Less than six months after its December 2006 IPO, investor enthusiasm for HLYS has sufficiently waned to push the stock below its initial offering price of $30 twice, and only recently the stock has recently rallied due to a conveniently timed upgrade from IPO manager Wachovia, which gave the stock an 8% bounce as it tested all-time lows. Aside from the charts, there are also fundamental reasons I am skeptical that HLYS has any upside as a company or stock, which is why I believe it is one of the best short plays in the market today.
Looking at Q4 2006 vs. Q3 2006, revenues experienced a sequential decline, and operating cash flow was negative – a discrepancy that looks to be largely due to a growth in accounts receivable, which suggests Heelys is extended quite generous terms to retailers. Although I am hesitant to make an allegation of channel stuffing, I judge companies by operating cash flow, not net income; whether Heelys is just not in a hurry to collect on receivables, or perhaps just being aggressive in recognizing revenues, any company that quadruples sales and grows net income six-fold while having reduced operating cash flow on a year-over-year basis is going to raise red flags on my valuation model.
The fact that all these sales come from the whims of 10 year olds just seems to give Heelys an inherently unstable business model; everyone can name a half-dozen fads that have come and gone in that age group, and Heelys look gimmicky enough to fit in with Pogs, Pokemon, Razor Scooters, Beanie Babies, and those shoes that had flashing lights in the soles, as trendy but transient products that capture the short attention spans of elementary school students for a year or so.
Two final notes from the Wachovia report I am reading:
1. One listed risk is “lawsuits and negative sentiment related to injury,” which I think is one underestimated risk; many stores specifically mention that Heelys are not permitted to be used because the enormous liability created by allowing preteens skate around crowded aisles, and the quickest way to kill this fad would be to get parents opposed to the shoes on safety grounds.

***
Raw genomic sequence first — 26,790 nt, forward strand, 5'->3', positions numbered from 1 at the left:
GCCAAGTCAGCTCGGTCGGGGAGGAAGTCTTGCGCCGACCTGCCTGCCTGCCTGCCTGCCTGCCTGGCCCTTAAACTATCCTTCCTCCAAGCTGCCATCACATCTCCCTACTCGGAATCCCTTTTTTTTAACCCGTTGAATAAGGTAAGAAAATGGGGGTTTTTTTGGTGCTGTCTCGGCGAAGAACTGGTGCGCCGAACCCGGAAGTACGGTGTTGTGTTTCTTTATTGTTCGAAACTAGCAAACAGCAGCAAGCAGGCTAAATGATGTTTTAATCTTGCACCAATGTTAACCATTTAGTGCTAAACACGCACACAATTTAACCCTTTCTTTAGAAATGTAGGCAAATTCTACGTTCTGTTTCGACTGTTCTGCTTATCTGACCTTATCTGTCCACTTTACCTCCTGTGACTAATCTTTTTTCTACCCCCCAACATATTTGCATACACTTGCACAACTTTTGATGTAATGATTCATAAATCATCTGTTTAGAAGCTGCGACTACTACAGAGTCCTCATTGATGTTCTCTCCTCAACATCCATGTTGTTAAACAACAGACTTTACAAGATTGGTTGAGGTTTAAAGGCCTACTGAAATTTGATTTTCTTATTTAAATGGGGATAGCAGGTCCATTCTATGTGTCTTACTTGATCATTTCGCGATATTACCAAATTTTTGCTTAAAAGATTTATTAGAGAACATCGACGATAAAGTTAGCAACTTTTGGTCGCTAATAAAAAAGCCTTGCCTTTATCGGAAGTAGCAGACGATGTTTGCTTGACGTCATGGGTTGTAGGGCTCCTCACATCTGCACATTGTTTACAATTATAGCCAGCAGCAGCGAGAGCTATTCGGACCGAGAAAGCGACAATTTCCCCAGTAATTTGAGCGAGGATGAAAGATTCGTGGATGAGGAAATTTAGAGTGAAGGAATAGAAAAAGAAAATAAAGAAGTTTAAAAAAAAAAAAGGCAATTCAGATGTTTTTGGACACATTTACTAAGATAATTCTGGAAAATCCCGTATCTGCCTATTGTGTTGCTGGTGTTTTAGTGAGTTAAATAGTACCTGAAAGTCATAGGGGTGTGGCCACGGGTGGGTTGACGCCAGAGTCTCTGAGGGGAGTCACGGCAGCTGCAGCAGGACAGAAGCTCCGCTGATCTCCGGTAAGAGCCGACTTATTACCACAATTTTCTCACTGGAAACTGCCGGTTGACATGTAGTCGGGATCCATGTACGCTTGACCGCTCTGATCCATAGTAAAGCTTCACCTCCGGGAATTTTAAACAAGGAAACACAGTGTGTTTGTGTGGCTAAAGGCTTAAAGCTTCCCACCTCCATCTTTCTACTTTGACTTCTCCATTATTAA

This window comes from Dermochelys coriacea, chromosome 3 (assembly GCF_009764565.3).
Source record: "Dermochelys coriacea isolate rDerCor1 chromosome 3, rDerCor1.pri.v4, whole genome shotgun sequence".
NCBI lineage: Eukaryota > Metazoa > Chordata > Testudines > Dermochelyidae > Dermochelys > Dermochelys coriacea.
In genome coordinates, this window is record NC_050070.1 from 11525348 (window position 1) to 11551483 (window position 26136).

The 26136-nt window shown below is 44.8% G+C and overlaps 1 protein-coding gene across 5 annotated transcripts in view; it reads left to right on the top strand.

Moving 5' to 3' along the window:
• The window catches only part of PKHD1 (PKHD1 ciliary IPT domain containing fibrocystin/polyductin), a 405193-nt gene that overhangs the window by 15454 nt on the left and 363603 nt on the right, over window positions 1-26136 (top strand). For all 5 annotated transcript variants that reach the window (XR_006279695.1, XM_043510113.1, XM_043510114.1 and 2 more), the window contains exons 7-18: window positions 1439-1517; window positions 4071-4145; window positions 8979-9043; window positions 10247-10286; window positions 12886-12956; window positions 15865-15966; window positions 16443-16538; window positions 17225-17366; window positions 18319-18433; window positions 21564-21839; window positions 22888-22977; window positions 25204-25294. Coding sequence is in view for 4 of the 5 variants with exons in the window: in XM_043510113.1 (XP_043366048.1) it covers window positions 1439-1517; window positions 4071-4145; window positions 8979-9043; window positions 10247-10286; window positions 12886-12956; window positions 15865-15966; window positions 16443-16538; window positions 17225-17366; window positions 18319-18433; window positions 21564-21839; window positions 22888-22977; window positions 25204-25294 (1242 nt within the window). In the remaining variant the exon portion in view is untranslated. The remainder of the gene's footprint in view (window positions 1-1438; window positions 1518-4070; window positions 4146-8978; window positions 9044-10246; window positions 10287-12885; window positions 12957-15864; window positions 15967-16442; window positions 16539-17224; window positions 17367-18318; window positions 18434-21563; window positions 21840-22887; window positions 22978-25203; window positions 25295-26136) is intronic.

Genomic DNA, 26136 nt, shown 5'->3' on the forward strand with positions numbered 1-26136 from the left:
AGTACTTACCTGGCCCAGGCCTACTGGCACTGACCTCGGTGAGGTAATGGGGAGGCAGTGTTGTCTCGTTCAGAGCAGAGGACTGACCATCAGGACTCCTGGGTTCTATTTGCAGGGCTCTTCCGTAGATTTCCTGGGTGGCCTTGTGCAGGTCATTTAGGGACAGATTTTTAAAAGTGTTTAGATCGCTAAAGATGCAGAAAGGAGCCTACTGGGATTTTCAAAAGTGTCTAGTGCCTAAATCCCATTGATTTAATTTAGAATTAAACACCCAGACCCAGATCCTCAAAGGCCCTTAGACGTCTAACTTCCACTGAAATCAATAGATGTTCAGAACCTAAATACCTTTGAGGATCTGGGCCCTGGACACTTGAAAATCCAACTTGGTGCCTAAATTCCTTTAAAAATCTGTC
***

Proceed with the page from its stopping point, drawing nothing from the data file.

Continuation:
2. Another comment I find interesting is that “sales and earnings growth could begin to naturally decelerate,” which seems to be a hint of recognition to the beginning of the end of the Heelys fad. Right now the five-year growth estimate is an annualized 25%, I see little to no chance that Heelys is in as good a position in 2011 as they are now, and the degree of insider selling that follows the end of the post-IPO lockup period in early June will certainly be interesting to watch.
In short: Heelys is essentially a publicly traded fad catering to elementary school students. The financial health of the company is questionable, the risks that come with a concentrated product are huge for the target market, and the recent jump off the Wachovia upgrade seems like a false rally meant to prop up the sagging stock price, which will soon be under additional pressure as insiders’ holdings enter a market that may already be seeing too much supply and not enough demand.
Although I think Heelys has some legs left as a company – which will give the “Worst IPO Performance of 2007 Award” to Vonage (NYSE:VG) – I still think a short entry here just above $30 could easily return 65% or more, as I value HLYS at around $8.
Disclosure: Author has no position in HLYS
HLYS 4-mo chart